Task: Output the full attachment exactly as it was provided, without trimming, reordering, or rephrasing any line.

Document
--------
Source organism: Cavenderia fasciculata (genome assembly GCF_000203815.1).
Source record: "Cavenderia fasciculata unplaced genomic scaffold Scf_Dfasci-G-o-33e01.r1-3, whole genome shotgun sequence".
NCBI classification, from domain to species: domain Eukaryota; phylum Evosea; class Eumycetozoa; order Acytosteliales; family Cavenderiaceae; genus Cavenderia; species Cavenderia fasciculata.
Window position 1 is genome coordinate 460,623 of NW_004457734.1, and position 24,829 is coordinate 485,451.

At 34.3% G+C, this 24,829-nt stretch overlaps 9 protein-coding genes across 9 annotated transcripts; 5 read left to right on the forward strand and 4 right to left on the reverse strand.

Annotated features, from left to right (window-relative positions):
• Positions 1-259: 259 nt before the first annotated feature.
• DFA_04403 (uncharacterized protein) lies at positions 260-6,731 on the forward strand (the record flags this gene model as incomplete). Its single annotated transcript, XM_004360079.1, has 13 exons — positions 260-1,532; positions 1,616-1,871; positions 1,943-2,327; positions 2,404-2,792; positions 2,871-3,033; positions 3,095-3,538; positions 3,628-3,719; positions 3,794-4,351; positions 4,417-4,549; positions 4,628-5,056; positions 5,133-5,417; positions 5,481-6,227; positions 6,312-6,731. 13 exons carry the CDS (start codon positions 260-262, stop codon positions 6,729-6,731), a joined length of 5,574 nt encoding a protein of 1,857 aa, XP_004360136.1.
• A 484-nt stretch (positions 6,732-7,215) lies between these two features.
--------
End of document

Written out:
Source organism: Cavenderia fasciculata (genome assembly GCF_000203815.1).
Source record: "Cavenderia fasciculata unplaced genomic scaffold Scf_Dfasci-G-o-33e01.r1-3, whole genome shotgun sequence".
NCBI classification, from domain to species: domain Eukaryota; phylum Evosea; class Eumycetozoa; order Acytosteliales; family Cavenderiaceae; genus Cavenderia; species Cavenderia fasciculata.
Window position 1 is genome coordinate 460,623 of NW_004457734.1, and position 24,829 is coordinate 485,451.

At 34.3% G+C, this 24,829-nt stretch overlaps 9 protein-coding genes across 9 annotated transcripts; 5 read left to right on the forward strand and 4 right to left on the reverse strand.

Annotated features, from left to right (window-relative positions):
• Positions 1-259: 259 nt before the first annotated feature.
• DFA_04403 (uncharacterized protein) lies at positions 260-6,731 on the forward strand (the record flags this gene model as incomplete). Its single annotated transcript, XM_004360079.1, has 13 exons — positions 260-1,532; positions 1,616-1,871; positions 1,943-2,327; positions 2,404-2,792; positions 2,871-3,033; positions 3,095-3,538; positions 3,628-3,719; positions 3,794-4,351; positions 4,417-4,549; positions 4,628-5,056; positions 5,133-5,417; positions 5,481-6,227; positions 6,312-6,731. 13 exons carry the CDS (start codon positions 260-262, stop codon positions 6,729-6,731), a joined length of 5,574 nt encoding a protein of 1,857 aa, XP_004360136.1.
• A 484-nt stretch (positions 6,732-7,215) lies between these two features.